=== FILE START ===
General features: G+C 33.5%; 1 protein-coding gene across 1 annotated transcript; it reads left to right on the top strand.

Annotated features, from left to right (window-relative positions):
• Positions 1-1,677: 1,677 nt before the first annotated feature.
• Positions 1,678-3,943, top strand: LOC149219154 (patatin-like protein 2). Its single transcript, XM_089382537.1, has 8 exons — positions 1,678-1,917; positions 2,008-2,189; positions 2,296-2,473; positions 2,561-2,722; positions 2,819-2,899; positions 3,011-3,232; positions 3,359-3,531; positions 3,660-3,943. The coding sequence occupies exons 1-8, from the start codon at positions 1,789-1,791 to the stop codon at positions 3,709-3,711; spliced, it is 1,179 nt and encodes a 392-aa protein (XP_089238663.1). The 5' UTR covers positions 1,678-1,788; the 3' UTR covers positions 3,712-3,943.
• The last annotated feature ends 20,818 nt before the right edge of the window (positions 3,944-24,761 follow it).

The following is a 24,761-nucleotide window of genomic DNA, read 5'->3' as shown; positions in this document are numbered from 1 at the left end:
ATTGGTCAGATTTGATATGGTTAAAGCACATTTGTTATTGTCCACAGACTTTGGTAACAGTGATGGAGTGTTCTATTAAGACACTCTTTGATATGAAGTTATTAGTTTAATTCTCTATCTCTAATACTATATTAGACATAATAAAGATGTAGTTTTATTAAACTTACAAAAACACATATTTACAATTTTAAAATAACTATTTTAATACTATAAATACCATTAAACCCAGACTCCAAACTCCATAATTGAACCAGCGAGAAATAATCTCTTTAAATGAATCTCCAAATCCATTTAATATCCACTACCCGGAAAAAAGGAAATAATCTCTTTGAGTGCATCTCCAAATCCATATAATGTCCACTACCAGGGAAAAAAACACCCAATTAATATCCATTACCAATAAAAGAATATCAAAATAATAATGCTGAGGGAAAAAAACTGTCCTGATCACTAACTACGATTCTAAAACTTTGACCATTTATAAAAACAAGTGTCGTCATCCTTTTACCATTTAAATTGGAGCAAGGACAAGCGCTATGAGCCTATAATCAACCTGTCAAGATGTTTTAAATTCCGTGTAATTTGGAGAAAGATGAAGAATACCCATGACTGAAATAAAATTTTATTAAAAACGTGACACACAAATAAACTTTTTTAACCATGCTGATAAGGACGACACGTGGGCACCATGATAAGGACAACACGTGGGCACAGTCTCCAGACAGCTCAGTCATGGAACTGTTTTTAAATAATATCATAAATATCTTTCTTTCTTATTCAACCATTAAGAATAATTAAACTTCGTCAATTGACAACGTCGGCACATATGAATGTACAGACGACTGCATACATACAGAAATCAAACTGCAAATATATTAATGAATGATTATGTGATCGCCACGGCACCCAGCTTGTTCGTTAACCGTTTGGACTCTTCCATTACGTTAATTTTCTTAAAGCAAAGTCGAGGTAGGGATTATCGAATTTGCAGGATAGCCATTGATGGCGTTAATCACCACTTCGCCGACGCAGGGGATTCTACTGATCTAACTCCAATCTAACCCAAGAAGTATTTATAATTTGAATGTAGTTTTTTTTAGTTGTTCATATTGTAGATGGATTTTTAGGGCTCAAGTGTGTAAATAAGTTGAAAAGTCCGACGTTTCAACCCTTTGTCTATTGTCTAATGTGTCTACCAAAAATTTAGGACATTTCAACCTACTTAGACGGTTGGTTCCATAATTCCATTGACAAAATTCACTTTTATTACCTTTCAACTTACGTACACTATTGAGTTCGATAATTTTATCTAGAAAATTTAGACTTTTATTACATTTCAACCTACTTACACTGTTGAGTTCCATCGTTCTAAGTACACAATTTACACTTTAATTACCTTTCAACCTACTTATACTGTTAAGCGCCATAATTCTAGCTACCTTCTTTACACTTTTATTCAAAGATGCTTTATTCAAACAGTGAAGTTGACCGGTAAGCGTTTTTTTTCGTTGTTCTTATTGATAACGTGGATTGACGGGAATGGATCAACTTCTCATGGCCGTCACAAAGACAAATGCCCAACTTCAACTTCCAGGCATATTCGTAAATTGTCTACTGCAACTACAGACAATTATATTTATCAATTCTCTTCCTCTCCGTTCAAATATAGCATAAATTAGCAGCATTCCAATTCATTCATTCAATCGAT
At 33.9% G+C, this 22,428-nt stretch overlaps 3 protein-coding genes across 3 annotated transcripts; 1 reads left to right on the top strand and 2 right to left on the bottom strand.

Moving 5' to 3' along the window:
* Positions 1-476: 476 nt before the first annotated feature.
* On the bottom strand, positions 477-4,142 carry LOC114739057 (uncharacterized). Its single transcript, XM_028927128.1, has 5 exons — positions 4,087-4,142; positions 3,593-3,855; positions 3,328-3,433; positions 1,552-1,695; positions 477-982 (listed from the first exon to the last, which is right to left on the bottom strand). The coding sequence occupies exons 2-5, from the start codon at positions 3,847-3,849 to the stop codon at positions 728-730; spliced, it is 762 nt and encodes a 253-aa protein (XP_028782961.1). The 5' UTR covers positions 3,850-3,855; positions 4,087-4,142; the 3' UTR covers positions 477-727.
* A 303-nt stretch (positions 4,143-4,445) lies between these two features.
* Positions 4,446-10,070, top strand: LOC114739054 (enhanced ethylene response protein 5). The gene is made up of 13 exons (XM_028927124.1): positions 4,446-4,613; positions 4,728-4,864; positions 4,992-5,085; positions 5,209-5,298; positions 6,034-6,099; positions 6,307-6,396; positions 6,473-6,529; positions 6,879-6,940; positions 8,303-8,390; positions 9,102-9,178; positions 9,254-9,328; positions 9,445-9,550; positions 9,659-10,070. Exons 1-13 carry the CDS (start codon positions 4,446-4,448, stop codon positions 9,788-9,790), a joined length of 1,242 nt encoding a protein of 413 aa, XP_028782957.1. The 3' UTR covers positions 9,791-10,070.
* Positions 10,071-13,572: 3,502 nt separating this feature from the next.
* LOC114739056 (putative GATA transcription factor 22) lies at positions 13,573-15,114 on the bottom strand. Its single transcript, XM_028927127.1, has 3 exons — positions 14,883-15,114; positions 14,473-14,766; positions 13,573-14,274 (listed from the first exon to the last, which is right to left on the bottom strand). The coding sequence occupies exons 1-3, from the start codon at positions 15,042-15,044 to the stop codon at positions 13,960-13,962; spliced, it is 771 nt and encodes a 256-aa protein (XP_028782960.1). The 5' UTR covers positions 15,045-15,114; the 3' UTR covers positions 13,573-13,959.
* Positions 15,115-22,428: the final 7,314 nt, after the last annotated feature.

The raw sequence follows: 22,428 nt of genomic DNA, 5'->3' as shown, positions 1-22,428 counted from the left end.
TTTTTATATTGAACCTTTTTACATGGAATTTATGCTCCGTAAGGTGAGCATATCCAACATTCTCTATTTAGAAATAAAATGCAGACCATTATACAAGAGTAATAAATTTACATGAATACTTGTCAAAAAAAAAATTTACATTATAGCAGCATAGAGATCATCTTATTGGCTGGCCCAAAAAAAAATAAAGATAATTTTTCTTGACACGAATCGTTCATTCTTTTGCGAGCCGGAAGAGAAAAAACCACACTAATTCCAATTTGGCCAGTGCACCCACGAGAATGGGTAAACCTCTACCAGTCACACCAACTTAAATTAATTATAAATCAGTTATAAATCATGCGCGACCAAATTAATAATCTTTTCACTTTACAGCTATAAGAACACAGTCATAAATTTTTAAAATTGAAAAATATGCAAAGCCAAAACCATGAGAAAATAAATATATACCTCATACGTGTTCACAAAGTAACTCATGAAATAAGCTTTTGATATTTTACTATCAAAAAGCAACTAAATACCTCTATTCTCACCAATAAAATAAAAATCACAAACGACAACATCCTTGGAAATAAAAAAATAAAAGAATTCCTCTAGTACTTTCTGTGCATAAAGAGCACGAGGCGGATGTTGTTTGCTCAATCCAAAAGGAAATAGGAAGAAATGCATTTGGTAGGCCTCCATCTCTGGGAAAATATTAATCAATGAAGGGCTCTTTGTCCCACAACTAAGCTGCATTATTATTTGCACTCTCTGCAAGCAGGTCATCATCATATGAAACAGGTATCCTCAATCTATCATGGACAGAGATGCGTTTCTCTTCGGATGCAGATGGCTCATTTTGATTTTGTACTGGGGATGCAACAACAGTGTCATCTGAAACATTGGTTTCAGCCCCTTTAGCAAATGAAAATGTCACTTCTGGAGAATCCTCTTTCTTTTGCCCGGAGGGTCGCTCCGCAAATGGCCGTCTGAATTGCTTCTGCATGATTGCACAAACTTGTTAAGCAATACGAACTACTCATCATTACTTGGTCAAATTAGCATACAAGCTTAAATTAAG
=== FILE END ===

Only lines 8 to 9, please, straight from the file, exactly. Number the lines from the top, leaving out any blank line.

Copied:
At 33.9% G+C, this 22,428-nt stretch overlaps 3 protein-coding genes across 3 annotated transcripts; 1 reads left to right on the top strand and 2 right to left on the bottom strand.

Moving 5' to 3' along the window: